Everybody wants to pay less for hotel rooms — or at least that is the impression you might get from the number of articles on the Internet about reducing hotel room rates. As Melanie Nayer put it in her "Pack Up" blog on Boston.com, "Finding a great hotel rate doesn't take a physics degree, a miracle or a magic wand. It takes patience, reasonable expectations, a basic understanding of how room rates are factored, and a polite demeanor." Using that polite demeanor, many tips on the Web could save people more money than a gecko hawking auto insurance. Here are some of the best tips from around the Web. EMAIL: firstname.lastname@example.org TWITTER: @degroote FACEBOOK: facebook.com/madegroote
Condé Nast Traveler senior editor Lisa Gill spoke on the "Today Show" on NBC about how luxury hotel rates vary widely depending on occupancy: "A room could be $550 one week because there's a big group, and $250 the next because they have significantly more availability. For top-end hotels that have on-site reservations desks, call and ask the manager when, during your travel window, the hotel will be emptiest and thus have the lowest rates."
BoomerAndEcho.com says regular resort and sports destinations are busy on the weekends but charge 15 percent to 40 percent less during the week. On the other hand, hotels that cater to meetings and business people (usually in downtowns) are busiest during the weekdays and may charge up to 50 percent less on the weekends.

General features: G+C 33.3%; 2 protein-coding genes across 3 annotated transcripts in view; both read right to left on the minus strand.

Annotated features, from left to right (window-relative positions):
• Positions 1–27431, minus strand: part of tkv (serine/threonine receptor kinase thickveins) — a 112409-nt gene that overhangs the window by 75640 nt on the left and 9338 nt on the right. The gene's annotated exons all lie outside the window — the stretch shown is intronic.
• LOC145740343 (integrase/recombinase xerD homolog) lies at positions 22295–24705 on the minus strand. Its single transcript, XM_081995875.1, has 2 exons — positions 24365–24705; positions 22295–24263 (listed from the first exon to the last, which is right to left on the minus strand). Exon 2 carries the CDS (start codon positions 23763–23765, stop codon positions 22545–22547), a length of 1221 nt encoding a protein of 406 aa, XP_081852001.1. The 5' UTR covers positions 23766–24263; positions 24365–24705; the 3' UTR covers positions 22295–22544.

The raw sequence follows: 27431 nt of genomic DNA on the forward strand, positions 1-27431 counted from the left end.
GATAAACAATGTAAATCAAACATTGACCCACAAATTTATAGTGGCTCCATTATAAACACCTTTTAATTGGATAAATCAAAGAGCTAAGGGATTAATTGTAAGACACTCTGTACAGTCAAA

Brandon Ballenger at MoneyTalksNews.com says seasonal rates vary greatly. A room in the busy season could be $500 a night but could drop to $150 in the off season.
Brandon Ballenger at MoneyTalksNews.com says to check for online coupons such as RetailMeNot.com. You can also check Groupon, LivingSocial or even eBay.com.
Condé Nast Traveler senior editor Lisa Gill says hotel credit cards offer "free nights, upgrades, and other benefits they offer might, in the end, save you more money than an airline card." Big chains such as Marriott, Hilton and Hyatt offer credit cards.
The best deals are usually unannounced to the public at large, according to Gill. To get in on these deals, sign up for hotel emails. You can also "like" the hotel's Facebook page and follow them on Twitter.
Not everything can be done on the Internet. Gill recommends calling hotels and asking for any last-minute deals. Their websites do not always have the lowest rates. "If a hotel has a large amount of rooms open for a night and it's less than 48 hours before that date, a manager at the hotel may be willing to reduce the rates further than what the website advertises. Do not be afraid to ask for a lower rate. The worst the manager can do is say no."
Knowing what rates and amenities other hotels in the area offer gives you knowledge to negotiate lower rates, Ballenger at MoneyTalksNews.com says.